• Inflammatory bowel disease (IBD)
  • Pancreatitis
  • Intestinal parasites
  • Gastritis
  • Foreign bodies in the stomach and intestines, especially slow-moving ones
  • Food allergies
  • Ulcers
  • Bacterial infections, such as Helicobacter
  • Addison's disease
  • Cancer
  • Hernia where the stomach moves up into the chest
  • Physalopterosis (a stomach worm from eating crickets, often found in the Midwest)
  • Slow-moving intestinal foreign bodies

Pro Tip: Providing photos or videos of the vomit can be helpful for vets when diagnosing the cause of vomiting.

How to Treat Bilious Vomiting Syndrome And Prevent Bilious Vomiting In Dogs

The goal of treating BVS is to reduce the factors that instigate vomiting, particularly addressing the issues of an empty stomach, excessive stomach acid and irregular stomach motility. For instance, smaller and more frequent feedings can help limit the amount of time a dog's stomach remains empty.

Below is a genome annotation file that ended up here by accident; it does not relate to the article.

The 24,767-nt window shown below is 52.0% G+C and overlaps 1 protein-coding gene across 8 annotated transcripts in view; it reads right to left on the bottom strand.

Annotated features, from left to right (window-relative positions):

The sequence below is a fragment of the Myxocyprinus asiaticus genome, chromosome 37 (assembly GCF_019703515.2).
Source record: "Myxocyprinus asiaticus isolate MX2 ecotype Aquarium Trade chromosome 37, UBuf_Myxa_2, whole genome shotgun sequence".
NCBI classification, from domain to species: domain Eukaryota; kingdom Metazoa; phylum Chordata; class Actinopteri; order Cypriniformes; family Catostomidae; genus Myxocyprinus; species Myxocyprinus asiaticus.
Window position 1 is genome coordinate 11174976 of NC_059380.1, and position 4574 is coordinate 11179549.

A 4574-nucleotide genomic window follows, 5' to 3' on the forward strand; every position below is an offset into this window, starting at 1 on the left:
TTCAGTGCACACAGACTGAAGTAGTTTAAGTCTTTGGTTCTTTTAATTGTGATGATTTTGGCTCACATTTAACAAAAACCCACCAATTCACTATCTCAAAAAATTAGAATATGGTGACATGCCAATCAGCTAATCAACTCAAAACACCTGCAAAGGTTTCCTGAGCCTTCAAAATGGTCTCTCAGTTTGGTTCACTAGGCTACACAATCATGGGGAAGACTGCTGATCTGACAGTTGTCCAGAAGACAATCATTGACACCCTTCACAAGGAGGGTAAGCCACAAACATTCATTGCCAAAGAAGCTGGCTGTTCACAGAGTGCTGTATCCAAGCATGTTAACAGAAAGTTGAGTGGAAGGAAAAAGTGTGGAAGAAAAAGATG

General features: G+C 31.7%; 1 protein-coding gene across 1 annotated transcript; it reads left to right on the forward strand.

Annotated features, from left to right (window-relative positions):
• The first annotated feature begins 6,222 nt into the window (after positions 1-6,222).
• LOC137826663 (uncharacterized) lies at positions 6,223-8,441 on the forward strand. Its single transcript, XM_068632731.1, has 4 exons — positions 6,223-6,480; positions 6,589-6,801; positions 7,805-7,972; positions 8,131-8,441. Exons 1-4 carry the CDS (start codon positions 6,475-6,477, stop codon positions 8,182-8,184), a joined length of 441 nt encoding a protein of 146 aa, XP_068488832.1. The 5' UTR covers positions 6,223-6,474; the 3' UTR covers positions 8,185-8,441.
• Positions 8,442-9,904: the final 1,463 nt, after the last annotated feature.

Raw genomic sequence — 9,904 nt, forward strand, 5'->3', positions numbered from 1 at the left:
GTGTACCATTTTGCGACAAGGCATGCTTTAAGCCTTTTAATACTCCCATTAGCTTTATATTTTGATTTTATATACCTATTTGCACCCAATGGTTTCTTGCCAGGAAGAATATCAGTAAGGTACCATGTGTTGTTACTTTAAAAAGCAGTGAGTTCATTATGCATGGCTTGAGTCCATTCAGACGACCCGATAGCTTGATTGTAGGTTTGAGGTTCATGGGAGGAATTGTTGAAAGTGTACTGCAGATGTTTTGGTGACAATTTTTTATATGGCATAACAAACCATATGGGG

Pro Tip: When dividing your dog's food into smaller and more frequent meals, be careful not to increase the total amount of food you feed your dog. Doing so could lead to high caloric intake and weight gain, which can worsen BVS and result in other health issues.

Home Remedies For Bilious Vomiting Syndrome In Dogs

Before turning to medication, treatment typically starts with diet changes and other home remedies. These can include:

  • Feeding smaller, more frequent meals, particularly one late at night right before bed. Also, sometimes a small meal first thing in the morning before a larger one can help.
  • Switching to a food designed for ensitive stomachs.
  • Using foods with ingredients that stay in the stomach longer, such as protein. Some options include high-protein dog foods or homemade dog homemade dog food that provides more tailored ingredients. It's important to note that homemade dog food often does not provide enough of the essential nutrients and nutritional value for dogs.
  • Eliminating foods that cause allergies or sensitivities.
  • Supplements, like probiotics, to improve gut health.
  • Increasing hydration to prevent dehydration, clear acid from the esophagus and back into the stomach, regulate bowel movements, improve digestion and gut motility, and temporarily raise stomach pH.
  • Reducing an overweight dog's weight through diet and exercise.